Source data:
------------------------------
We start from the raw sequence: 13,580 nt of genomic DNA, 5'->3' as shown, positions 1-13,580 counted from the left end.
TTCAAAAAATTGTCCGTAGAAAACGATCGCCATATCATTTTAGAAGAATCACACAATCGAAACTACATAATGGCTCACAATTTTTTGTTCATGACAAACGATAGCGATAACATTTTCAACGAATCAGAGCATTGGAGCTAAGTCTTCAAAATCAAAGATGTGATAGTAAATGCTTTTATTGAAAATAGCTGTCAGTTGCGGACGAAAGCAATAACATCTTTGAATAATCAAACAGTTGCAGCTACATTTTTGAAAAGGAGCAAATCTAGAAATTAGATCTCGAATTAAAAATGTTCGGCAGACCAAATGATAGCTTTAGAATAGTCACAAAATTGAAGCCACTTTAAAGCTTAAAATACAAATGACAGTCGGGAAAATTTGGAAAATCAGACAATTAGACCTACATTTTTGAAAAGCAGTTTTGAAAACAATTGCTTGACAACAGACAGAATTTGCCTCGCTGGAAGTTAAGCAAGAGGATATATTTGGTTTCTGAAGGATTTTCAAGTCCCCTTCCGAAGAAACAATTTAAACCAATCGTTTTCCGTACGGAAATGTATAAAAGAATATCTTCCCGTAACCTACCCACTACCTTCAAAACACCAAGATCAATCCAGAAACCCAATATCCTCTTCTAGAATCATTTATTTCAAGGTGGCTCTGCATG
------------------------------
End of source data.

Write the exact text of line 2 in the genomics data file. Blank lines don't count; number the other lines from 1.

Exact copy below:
TTCAAAAAATTGTCCGTAGAAAACGATCGCCATATCATTTTAGAAGAATCACACAATCGAAACTACATAATGGCTCACAATTTTTTGTTCATGACAAACGATAGCGATAACATTTTCAACGAATCAGAGCATTGGAGCTAAGTCTTCAAAATCAAAGATGTGATAGTAAATGCTTTTATTGAAAATAGCTGTCAGTTGCGGACGAAAGCAATAACATCTTTGAATAATCAAACAGTTGCAGCTACATTTTTGAAAAGGAGCAAATCTAGAAATTAGATCTCGAATTAAAAATGTTCGGCAGACCAAATGATAGCTTTAGAATAGTCACAAAATTGAAGCCACTTTAAAGCTTAAAATACAAATGACAGTCGGGAAAATTTGGAAAATCAGACAATTAGACCTACATTTTTGAAAAGCAGTTTTGAAAACAATTGCTTGACAACAGACAGAATTTGCCTCGCTGGAAGTTAAGCAAGAGGATATATTTGGTTTCTGAAGGATTTTCAAGTCCCCTTCCGAAGAAACAATTTAAACCAATCGTTTTCCGTACGGAAATGTATAAAAGAATATCTTCCCGTAACCTACCCACTACCTTCAAAACACCAAGATCAATCCAGAAACCCAATATCCTCTTCTAGAATCATTTATTTCAAGGTGGCTCTGCATG